|Bureau of Immunizations, Florida Department of Health
|Minimizing Potential Vaccine Losses In Emergencies|
To protect vaccines in storage and minimize potential monetary loss from a hurricane or other disaster, vaccine providers should have written emergency procedures. When state or local officials or the provider has reasonable cause to believe weather conditions have potential to disrupt power and/or flood any facility where vaccines are stored, the emergency procedures should be implemented.
a. Identify an alternative storage facility such as hospital, packing plant, or CHD with back-up power generator where the vaccines can be stored and monitored during the storm.
b. Ensure the availability of staff to pack and move the vaccines.
c. Ensure the availability of appropriate packing containers, cold packs, and dry ice for Varicella vaccine.
d. Ensure transport of the vaccines to the secure storage facility.
It?s appropriate for providers to suspend giving vaccinations before weather conditions deteriorate. Sufficient time must be allowed for packing and transporting the vaccine before the storm adversely affects local road conditions. There are other precautions and measures to take to protect vaccine inventories using the emergency procedures described below. These include helpful hints and reference information.
1. Emergency Procedures.
A. List emergency phone numbers, companies, and points of contact.
1. Electrical power company
2. Refrigeration repair company
3. Temperature alarm monitoring company
4. Perimeter alarm repair company
5. Perimeter alarm monitoring company
6. Back-up storage facility
7. Transportation to back-up storage
8. Dry ice vendor
9. Emergency generator repair company
10. National weather service
a. Merck: 800-672-6372
b. Aventis: 800-Vaccine (800-822-2463)
c. GlaxoSmith Kline: 800-366-8900
d. Wyeth: 800-666-7248
B. Provider/clinic assistance to providers in possession of vaccine.
1. Identify hospitals, health departments, or other facilities which could serve as emergency vaccine storage facilities and communicate this information. This might also be performed at the regional or county level and/or with the assistance of bioterrorism or emergency preparedness units.
2. Prioritize assistance and communication to target providers in areas at highest risk, e.g., low lying coastal or floodplain areas.
C. Entering vaccine spaces.
Describe when necessary how to enter the building and vaccine storage spaces in an emergency, if closed or after hours. Include a floor diagram and the locations.
2. Flash lights
3. Spare batteries
4. Light switches
8. Circuit breakers
9. Packing materials
D. Identify whom to call for
1. Equipment problems
2. Back-up storage
3. Back-up transportation
E. Identify which vaccines to pack first, while power is still operational.
1. Pack the refrigerated vaccines first, with an adequate supply of cold packs.
2. Remove and pack the Varicella vaccine using dry ice, immediately before it is to be transported.
F. Pack and transport all vaccines. If that isn?t possible, determine which types and amounts to save, e.g., only the most expensive vaccines to minimize dollar loss or some portion of all vaccines to ensure a short-term viability, versus a complete supply for resumption of the vaccination schedule. We suggest the first priority be given to vaccines which would be the most expensive to replace.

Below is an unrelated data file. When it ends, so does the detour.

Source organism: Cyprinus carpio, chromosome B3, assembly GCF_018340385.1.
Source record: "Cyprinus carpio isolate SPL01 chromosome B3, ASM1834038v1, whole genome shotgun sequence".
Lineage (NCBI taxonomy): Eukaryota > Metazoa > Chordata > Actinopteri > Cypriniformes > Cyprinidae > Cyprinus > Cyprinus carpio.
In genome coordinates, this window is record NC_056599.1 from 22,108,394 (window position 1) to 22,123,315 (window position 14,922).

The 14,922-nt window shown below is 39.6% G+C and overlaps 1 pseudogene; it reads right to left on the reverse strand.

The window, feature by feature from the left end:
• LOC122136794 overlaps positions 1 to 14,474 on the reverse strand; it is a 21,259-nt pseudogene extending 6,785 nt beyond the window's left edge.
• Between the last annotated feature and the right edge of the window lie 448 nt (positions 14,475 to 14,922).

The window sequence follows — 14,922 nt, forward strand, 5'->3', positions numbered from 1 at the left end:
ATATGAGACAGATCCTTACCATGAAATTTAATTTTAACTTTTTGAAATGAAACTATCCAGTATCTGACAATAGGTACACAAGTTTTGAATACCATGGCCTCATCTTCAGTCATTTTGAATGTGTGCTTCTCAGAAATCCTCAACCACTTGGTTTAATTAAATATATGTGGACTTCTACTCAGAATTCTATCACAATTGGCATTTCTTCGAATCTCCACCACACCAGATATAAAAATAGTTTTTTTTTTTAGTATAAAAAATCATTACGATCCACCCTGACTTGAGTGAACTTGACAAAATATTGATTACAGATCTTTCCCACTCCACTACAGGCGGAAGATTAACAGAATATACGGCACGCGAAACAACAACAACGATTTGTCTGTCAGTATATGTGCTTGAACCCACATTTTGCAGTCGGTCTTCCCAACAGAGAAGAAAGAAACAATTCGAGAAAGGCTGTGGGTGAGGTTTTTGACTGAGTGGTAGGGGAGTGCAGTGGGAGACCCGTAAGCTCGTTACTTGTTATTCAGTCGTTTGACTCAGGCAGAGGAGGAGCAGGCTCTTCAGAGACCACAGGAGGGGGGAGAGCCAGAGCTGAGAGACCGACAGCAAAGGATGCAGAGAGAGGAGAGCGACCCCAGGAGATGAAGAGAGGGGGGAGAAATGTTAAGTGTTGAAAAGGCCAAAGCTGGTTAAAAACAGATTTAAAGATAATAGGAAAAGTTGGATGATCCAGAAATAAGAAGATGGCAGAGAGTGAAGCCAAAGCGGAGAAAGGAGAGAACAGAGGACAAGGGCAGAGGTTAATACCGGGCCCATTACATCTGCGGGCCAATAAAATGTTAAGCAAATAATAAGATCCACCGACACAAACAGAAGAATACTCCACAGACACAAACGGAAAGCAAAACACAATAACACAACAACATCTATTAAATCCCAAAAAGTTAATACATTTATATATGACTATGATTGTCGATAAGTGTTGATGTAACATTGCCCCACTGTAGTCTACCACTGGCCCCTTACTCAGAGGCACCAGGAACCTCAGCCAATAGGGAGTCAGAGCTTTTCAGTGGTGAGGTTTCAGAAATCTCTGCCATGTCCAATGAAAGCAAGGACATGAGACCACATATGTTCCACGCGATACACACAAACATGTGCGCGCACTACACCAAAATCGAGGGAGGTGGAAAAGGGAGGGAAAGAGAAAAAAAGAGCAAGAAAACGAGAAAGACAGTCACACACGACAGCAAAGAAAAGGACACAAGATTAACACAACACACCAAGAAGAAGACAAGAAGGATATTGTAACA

G. Follow vaccine packing procedures for transport to back-up storage.
1. Open refrigerated units only when absolutely necessary and only after you?ve made all preparations for packing and moving the vaccines to alternative storage sites.
2. Use properly insulated containers.
H. Move vaccines to back-up storage according to prearranged plans.
1. How to load transportation vehicle.
2. Routes to take.
3. Time enroute.
Two National Oceanic and Atmospheric Administration sites provide up-to-date information on hurricane activity:
Satellite tracking of significant weather is also on the Web at http://www.goes.noaa.gov/
|Educational Opportunity for Bioterrorism Preparedness Announced|
The CDC's National Center for Infectious Diseases Bioterrorism Preparedness and Response Program and Division of Vector-borne Infectious Diseases, along with PHPPO?s Division of Professional Development and Evaluation have developed a Web-based, on-line training module for healthcare professionals, including veterinarians, to learn important information about plague. The training module, available at http://www.bt.cdc.gov/agent/plague/trainingmodule/index.asp, provides a series of eight lessons describing the epidemiology of plague and how to manage it as both a naturally occurring disease and an intentional attack. Upon completion of the module, the participant will be able to
· Identify areas with naturally occurring plague in order to recognize possible acts of bioterrorism
· Identify patient symptoms indicating a diagnosis of bubonic, pneumonic or septicemic plague
· Describe how to rule out other diseases when diagnosing plague
· Identify the appropriate specimens to obtain in order to diagnose plague